This method will only work if you have set your Pi to automatically log into the desktop environment. See Lesson 2.

Connecting to your Raspberry Pi remotely with VNC is fine as long as your Pi does not reboot. If it does, then you either have to connect with SSH and restart the VNC Server or arrange for the VNC Server to run automatically after the Raspberry Pi reboots.

There are several different methods of arranging for some code to be run as the Pi starts. The method described below is probably the easiest to use. You can adapt it to run other commands instead of starting the VNC server.

Step 1.

Open a Terminal session on the Pi, or connect using SSH. A new terminal or SSH session will automatically start you off in your home directory of /home/pi. If you are not in this directory, change to it by typing:

$ cd /home/pi

Then cd to the .config directory by typing:

$ cd .config

Note the '.' at the start of the folder name. This makes it a hidden folder that will not show up when you type 'ls'.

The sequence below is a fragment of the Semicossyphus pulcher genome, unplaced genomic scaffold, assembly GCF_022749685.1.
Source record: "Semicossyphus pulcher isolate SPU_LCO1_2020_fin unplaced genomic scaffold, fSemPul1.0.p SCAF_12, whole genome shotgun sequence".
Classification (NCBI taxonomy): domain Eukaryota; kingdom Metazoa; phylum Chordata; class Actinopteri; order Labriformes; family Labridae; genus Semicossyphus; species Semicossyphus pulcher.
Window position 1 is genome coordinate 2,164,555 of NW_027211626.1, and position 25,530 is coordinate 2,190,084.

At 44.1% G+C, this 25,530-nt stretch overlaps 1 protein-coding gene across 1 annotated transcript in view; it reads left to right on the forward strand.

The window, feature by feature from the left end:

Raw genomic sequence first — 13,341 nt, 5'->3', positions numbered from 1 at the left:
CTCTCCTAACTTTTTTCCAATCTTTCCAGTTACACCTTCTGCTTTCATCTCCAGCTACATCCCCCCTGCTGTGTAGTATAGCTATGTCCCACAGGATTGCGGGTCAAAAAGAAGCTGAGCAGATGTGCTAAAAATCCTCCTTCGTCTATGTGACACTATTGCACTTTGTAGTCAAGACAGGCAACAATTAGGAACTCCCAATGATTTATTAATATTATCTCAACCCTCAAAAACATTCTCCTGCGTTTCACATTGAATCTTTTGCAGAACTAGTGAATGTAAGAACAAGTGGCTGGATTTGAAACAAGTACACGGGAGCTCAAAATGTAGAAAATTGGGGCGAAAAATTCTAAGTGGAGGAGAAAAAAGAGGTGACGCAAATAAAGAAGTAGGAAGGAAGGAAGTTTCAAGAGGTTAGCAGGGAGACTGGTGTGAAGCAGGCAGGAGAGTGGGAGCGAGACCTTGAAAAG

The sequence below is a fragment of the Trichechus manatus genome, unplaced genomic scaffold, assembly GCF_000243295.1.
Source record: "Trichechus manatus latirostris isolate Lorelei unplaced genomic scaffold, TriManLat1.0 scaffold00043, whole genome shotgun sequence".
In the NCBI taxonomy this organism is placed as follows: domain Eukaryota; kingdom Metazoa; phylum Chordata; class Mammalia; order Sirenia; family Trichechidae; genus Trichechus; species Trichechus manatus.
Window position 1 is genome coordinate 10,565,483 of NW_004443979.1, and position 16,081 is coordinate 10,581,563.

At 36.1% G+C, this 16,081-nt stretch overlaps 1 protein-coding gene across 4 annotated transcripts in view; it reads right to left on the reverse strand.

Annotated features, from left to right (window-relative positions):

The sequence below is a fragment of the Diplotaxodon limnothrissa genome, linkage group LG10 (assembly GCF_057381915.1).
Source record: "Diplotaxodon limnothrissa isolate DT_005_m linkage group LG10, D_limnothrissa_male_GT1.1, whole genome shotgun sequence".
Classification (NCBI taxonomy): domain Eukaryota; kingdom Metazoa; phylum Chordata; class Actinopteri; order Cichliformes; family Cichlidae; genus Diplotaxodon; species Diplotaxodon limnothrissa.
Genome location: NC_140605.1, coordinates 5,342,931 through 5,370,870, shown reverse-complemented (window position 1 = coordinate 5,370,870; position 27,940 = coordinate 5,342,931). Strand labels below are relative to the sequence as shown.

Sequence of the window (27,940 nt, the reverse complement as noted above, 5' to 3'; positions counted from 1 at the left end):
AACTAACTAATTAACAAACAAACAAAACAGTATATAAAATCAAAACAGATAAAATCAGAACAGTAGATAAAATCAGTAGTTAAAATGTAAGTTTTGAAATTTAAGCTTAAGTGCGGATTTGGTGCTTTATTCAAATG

Step 2.

Issue the command below to create a new directory inside .config called 'autostart'.

$ mkdir autostart

cd into that new directory by typing:

$ cd autostart

Step 3.

All that remains is to edit a new configuration file. So type the following command to open the nano editor on the new file:

$ nano tightvnc.desktop

Edit the contents of the file with the following text.

[Desktop Entry]
Exec=vncserver :1

Type ctrl-X and then Y to save the changes to the file.

Thats all there is to it. The next time you reboot the VNC server will restart automatically.

This guide was first published on Dec 21, 2012. It was last updated on Dec 21, 2012.

This page (Running VNCServer at Startup) was last updated on Jan 02, 2013.

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